# Stein factorization

In algebraic geometry, the Stein factorization, introduced by Template:Harvs for the case of complex spaces, states that a proper morphism can be factorized as a composition of a finite mapping and a proper morphism with connected fibers. Roughly speaking, Stein factorization contracts the connected components of the fibers of a mapping to points.

One version for schemes states the following:Template:Harv

Let X be a scheme, S a locally noetherian scheme and $f:X\to S$ a proper morphism. Then one can write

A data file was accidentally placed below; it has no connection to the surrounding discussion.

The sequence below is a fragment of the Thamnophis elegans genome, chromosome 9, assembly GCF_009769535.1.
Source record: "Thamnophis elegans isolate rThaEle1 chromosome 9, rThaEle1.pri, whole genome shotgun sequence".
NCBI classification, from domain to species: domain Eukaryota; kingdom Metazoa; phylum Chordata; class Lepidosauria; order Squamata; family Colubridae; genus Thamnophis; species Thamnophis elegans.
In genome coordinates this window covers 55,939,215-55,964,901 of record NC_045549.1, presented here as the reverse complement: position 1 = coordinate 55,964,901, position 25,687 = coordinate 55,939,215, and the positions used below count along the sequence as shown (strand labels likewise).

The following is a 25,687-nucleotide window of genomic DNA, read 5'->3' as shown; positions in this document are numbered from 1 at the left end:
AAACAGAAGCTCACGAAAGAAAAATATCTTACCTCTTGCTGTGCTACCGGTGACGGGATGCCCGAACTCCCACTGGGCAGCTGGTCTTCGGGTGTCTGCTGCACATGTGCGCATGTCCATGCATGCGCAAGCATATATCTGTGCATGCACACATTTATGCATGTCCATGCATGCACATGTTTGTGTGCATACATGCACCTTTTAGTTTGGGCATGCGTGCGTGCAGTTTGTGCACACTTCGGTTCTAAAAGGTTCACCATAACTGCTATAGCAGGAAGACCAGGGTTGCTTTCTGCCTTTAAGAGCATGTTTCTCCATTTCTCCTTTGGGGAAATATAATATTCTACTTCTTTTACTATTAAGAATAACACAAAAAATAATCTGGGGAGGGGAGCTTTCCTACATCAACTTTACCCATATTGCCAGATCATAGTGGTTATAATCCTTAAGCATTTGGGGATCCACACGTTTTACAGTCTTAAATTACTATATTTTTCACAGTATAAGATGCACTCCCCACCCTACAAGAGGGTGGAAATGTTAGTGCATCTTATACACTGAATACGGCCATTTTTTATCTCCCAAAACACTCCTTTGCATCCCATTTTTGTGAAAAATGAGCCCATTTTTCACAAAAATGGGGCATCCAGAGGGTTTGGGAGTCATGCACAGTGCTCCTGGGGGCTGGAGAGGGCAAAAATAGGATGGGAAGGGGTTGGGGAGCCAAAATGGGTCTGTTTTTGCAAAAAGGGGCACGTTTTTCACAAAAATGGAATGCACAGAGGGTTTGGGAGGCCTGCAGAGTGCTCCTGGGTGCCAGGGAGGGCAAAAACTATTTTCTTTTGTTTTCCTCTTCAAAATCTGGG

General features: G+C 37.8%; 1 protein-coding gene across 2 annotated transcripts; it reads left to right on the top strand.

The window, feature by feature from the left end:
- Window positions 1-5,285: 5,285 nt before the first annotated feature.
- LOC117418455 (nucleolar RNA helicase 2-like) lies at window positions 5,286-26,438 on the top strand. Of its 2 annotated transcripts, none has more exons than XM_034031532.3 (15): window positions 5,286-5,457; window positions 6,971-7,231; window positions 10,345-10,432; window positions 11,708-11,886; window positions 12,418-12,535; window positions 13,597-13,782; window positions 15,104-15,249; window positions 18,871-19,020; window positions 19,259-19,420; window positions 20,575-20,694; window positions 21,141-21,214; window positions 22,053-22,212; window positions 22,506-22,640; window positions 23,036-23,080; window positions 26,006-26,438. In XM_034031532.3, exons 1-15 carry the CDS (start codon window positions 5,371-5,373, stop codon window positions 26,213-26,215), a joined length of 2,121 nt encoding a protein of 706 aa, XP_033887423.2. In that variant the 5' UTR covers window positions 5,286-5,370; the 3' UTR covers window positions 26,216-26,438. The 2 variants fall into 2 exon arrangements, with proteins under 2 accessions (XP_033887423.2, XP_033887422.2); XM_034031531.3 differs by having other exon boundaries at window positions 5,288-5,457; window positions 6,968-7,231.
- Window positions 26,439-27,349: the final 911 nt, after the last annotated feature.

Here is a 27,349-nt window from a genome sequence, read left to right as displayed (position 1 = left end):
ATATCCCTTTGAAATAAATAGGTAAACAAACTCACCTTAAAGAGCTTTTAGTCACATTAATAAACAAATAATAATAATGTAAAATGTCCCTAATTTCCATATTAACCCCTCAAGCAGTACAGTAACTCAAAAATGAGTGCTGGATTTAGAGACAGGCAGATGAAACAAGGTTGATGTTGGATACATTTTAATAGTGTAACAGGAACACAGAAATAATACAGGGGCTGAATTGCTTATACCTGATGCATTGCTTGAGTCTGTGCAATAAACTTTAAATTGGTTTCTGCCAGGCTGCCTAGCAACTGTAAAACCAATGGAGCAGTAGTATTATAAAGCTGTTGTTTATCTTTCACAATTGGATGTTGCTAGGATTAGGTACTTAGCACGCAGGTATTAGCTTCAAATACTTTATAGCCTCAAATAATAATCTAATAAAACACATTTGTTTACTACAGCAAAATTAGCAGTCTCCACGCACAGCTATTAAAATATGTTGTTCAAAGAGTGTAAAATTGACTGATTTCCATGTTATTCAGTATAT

$f=g\circ f'$ The existence of this decomposition itself is not difficult. (see below) But, by Zariski's connectedness theorem, the last part in the above says that the fiber $f'^{-1}(s)$ is connected for any $s\in S$ . It follows:

## Proof

Set:

$S'=$ Spec$f_{*}{\mathcal {O}}_{X}$ where Spec is the relative Spec. The construction gives us the natural map $g:S'\to S$ , which is finite since ${\mathcal {O}}_{X}$ is coherent and f is proper. f factors through g and so we get $f':X\to S'.$ , which is proper. By construction $f'_{*}{\mathcal {O}}_{X}={\mathcal {O}}_{S'}$ . One then uses the theorem on formal functions to show that the last equality implies $f'$ has connected fibers. (This part is sometimes referred to as Zariski's connectedness theorem.)